May 1, or “May Day,” was celebrated throughout the Communist world as a way of supposedly honoring the role and importance of laborers in Marxist countries. The Communist conception of work as almost an end in itself was, of course, very different from the Christian understanding, and in 1955, to highlight this difference, Pope Pius XII instituted the feast of St. Joseph the Worker.
Joseph, the husband of Mary and the foster-father of Jesus, spent a lifetime laboring as a carpenter. His primary motivation for working wasn’t a quest for riches or status, but a desire to serve God and to care for his family in a loving way. Joseph never worked any miracles; he never made any important speeches; he wasn’t a public figure, but was known only as a humble carpenter (Matthew 13:55). Joseph labored in obscurity, but was nonetheless given an important part in God’s plan.
1. Work is not intended to be an end in itself or a path to earthly riches; rather, it’s meant to glorify God and to help us prepare for eternity. As Jesus said, “Do not store up for yourselves treasures on earth, where moth and decay destroy, and thieves break in and steal. But store up treasures in Heaven, where neither moth nor decay destroys, nor thieves break in and steal. For where your treasure is, there also will your heart be” (Matthew 6:20-21).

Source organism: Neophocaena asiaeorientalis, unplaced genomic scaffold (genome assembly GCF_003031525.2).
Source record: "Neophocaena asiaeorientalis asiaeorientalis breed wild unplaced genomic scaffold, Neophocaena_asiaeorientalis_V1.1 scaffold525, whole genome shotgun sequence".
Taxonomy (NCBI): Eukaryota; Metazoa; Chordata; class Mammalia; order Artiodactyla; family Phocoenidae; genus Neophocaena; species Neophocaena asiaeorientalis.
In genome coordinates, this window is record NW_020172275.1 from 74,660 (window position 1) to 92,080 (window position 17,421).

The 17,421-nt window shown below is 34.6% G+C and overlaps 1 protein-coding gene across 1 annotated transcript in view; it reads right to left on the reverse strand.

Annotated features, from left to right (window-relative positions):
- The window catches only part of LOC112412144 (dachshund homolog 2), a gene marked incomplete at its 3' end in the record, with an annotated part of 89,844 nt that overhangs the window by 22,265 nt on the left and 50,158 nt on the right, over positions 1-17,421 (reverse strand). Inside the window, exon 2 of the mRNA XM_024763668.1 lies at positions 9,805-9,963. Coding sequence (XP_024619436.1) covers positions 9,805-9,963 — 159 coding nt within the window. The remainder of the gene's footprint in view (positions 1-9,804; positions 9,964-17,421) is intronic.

2. Honest and humble labor is a source of true human dignity. Though St. Joseph worked as a simple carpenter, he achieved great holiness, and his example influenced Jesus, Who — though the eternal Son of God and the Source of all creation — Himself learned from Joseph and for a time followed in his footsteps as a carpenter (Mark 6:3).
Other Saints We Remember Today
St. Peregrine Laziosi (1345), Religious, Patron of cancer sufferers